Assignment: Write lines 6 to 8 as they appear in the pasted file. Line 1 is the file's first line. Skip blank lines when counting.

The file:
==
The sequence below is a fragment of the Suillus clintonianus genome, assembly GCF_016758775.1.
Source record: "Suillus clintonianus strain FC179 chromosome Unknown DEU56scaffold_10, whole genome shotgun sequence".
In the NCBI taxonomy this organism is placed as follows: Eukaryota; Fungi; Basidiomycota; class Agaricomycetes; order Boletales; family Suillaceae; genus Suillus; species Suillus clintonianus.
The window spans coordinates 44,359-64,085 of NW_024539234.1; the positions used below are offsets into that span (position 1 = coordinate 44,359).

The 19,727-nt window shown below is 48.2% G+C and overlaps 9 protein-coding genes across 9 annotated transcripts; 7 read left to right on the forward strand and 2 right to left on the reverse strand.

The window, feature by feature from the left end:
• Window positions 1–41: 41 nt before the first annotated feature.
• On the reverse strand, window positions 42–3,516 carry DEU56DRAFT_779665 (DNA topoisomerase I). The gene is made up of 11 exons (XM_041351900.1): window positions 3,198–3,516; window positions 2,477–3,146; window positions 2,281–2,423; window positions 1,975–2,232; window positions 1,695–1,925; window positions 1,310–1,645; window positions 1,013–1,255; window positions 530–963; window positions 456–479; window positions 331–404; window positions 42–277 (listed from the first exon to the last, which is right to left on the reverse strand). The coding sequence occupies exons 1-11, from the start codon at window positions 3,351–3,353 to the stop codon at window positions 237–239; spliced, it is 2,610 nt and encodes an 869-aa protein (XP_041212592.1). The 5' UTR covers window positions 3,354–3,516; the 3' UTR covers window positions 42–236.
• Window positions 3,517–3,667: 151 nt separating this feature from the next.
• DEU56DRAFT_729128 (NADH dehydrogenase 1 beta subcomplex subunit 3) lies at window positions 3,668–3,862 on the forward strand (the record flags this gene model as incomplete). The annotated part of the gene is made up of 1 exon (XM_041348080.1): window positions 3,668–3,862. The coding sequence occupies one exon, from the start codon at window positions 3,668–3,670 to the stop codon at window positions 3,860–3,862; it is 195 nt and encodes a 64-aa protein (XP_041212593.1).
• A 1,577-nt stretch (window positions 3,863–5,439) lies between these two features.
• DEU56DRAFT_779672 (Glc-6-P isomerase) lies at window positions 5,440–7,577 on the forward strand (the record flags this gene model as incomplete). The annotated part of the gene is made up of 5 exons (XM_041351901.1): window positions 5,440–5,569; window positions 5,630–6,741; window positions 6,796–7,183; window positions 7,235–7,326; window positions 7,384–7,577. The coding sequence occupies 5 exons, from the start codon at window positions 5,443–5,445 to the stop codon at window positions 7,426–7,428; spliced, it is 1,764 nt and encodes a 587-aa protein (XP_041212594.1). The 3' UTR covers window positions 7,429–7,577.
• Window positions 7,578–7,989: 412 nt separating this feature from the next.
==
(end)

The window, feature by feature from the left end:
• Window positions 1–41: 41 nt before the first annotated feature.
• On the reverse strand, window positions 42–3,516 carry DEU56DRAFT_779665 (DNA topoisomerase I). The gene is made up of 11 exons (XM_041351900.1): window positions 3,198–3,516; window positions 2,477–3,146; window positions 2,281–2,423; window positions 1,975–2,232; window positions 1,695–1,925; window positions 1,310–1,645; window positions 1,013–1,255; window positions 530–963; window positions 456–479; window positions 331–404; window positions 42–277 (listed from the first exon to the last, which is right to left on the reverse strand). The coding sequence occupies exons 1-11, from the start codon at window positions 3,351–3,353 to the stop codon at window positions 237–239; spliced, it is 2,610 nt and encodes an 869-aa protein (XP_041212592.1). The 5' UTR covers window positions 3,354–3,516; the 3' UTR covers window positions 42–236.